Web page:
Sunday, December 21, 2008

A Different Kind of Energy...

Still with us? Good... As they say in the movies, things are about to get interesting....

I joined MCI in late 1986. It was the Monday after the first RIF (Reduction in Force) in MCI's history, and their founder had just suffered a major heart attack, requiring a heart transplant. I walked in the door expecting a lot of negative emotion. While it was my first day on the job, many others had their last day at MCI just a few days earlier.

Things were quite odd that first day. There were a lot of tearful reunions as employees found friends that they thought had been laid off. But then it got stranger.

I went to lunch alone in the company cafeteria. After a few moments I found a few of my employees sitting together talking, and decided to join them. Surprisingly, they were talking business. Now, I had occasionally talked business at lunch in my old companies. But most of those discussions were about how bad things were, how bad the boss was, or how much we didn't like working there. These discussions were different. The employees were discussing a technical issue over lunch and brainstorming how to solve it. I wasn't quite sure what to make of it. They were clearly struggling with the problem but were animated and laughing as they worked through the various ideas.

Frankly, I couldn't follow a word of what they were talking about. This was a whole new vocabulary for me.

After a few minutes they reached a conclusion and the topic changed. They turned to me and began to ask me questions. Questions about my background, my style of management, and what I thought of the layoffs. They asked me why I was hired when the prior week 2 managers had been laid off.

There questions weren't threatening, or malicious. Their questions were curious.

I don't remember exactly what I told them but it was a thoughtful discussion about managing and why companies did what they did. This discussion lasted most of the lunch hour and all of the employees sitting with me engaged in the discussion.

The second day I went to lunch in the cafeteria again. I saw a group of employees from my area sitting together again, but this time the group was larger. They had been joined by others from our sister departments. They waived me over and I joined them. The discussion quickly turned to management and leadership again and their questions continued. It was clear that they weren't challenging me. Instead they were trying to learn from me.

Too bad I really didn't know what to tell them.

Over the next few weeks the crowd grew somewhat and then stabilized. Each day we gathered together and had discussions about how to lead people and manage our processes. These were fun, engaging discussions among a group of people who were clearly excited to be working there (in spite of the RIF) and were anxious to do more.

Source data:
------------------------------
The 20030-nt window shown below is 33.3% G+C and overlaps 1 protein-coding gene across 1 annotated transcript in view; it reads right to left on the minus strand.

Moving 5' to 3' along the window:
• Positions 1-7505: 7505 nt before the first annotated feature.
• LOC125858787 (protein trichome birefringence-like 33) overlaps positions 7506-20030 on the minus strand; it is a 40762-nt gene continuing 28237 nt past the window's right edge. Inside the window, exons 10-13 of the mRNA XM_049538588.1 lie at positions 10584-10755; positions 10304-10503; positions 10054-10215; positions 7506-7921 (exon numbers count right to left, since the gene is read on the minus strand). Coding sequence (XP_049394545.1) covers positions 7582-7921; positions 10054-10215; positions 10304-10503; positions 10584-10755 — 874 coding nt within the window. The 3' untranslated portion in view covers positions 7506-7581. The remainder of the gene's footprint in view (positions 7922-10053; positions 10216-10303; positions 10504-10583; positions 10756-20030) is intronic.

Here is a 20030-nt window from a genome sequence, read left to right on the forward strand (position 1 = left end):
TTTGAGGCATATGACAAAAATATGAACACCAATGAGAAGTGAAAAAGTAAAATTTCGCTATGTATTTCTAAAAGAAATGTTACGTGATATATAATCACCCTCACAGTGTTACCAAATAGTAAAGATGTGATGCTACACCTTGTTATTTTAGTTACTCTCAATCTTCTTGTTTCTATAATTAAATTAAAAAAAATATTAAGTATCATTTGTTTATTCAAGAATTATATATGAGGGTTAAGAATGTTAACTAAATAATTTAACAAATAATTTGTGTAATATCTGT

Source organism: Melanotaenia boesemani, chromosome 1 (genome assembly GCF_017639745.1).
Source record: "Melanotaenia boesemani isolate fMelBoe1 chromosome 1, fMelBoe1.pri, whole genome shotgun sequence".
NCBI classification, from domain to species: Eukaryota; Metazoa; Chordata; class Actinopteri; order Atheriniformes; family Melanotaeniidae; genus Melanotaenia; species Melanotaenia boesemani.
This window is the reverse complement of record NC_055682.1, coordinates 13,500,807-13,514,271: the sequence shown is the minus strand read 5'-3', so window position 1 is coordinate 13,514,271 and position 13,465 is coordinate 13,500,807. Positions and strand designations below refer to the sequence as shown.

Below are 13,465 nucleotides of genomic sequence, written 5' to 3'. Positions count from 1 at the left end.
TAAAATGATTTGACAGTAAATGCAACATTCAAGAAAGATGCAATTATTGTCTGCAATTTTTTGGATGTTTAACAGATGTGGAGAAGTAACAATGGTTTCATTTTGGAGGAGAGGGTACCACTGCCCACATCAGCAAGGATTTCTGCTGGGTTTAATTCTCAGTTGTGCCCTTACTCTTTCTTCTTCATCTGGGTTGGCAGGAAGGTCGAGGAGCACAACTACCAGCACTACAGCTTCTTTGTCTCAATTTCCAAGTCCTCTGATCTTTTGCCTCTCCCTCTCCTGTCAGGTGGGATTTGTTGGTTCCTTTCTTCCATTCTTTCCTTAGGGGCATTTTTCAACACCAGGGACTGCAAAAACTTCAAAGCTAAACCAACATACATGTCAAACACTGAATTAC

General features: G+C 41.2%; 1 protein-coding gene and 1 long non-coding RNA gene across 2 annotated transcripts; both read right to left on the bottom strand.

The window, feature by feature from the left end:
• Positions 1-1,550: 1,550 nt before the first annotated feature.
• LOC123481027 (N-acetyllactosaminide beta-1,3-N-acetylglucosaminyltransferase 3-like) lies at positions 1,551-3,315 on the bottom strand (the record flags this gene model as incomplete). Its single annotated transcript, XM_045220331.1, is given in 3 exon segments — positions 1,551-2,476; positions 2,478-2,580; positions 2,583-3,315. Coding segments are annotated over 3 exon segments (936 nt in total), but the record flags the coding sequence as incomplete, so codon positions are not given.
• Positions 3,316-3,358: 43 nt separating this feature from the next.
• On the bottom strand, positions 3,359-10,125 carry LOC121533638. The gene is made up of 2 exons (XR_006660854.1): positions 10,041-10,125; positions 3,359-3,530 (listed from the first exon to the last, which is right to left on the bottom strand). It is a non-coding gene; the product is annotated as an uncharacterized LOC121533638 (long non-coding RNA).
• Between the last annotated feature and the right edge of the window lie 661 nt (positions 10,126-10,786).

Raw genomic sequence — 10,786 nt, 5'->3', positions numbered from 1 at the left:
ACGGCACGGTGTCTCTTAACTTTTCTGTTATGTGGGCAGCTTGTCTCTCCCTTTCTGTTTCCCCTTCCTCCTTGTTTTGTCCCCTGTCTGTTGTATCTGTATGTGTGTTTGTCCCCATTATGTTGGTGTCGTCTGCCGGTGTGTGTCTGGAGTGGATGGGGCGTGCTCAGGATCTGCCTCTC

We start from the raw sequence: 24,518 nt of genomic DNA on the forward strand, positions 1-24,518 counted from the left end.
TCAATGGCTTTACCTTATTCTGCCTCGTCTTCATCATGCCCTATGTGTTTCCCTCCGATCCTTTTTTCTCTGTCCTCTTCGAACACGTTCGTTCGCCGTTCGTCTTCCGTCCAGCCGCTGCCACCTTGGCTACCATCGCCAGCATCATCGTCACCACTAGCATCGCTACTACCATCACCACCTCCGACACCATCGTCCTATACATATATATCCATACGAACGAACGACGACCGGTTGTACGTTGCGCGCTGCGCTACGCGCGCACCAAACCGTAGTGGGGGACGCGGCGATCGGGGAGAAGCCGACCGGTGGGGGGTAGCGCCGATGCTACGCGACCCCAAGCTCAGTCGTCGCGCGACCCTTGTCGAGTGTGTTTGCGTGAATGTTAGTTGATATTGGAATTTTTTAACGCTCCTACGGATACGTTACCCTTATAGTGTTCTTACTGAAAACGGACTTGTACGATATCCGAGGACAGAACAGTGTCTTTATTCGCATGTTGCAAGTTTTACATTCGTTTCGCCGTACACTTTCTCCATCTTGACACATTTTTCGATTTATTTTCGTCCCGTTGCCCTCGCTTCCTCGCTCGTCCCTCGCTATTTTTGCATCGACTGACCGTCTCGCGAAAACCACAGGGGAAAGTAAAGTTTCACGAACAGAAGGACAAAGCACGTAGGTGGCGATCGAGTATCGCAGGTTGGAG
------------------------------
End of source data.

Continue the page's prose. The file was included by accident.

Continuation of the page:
We were in the midst of a big project when I joined and my team worked very hard over the next few months to complete it. At one point we broke into shifts and worked around the clock to move the program forward. It was clear these people enjoyed their job and were enjoying working for me But I really didn't know why. I certainly was not any technical help to them, and I was trying to navigate through a company that was many times larger than I was used to.

At the end of the project, I was promoted. My boss did not promote me. Her boss did not promote me. Instead, my promotion came from someone three levels above who liked what I had brought to the team. But with this promotion came a Performance Review. This review was written by my boss, a woman who I learned a tremendous amount from in a relatively short period of time. Her name was Stephanie Kohan and she gave me what was, up until that time, the most honest assessment of my career. In this review she discussed my strengths and what I had brought to the team. But she also identified 3 or 4 areas where I clearly needed development.

My reaction to this review was telling. I thought, "Your boss's boss just promoted me. I'm no longer your subordinate. I'm your equal. It's odd that you would be telling me where to improve."

But reading the review, I had to admit that she made good points. I had gotten results with this project, but I certainly had a lot to learn. And the funny thing was, she didn't seem to be pointing out my areas for development to make me feel bad. Instead, she seemed to be trying to help me.

Till next time.....

Dave Meyer

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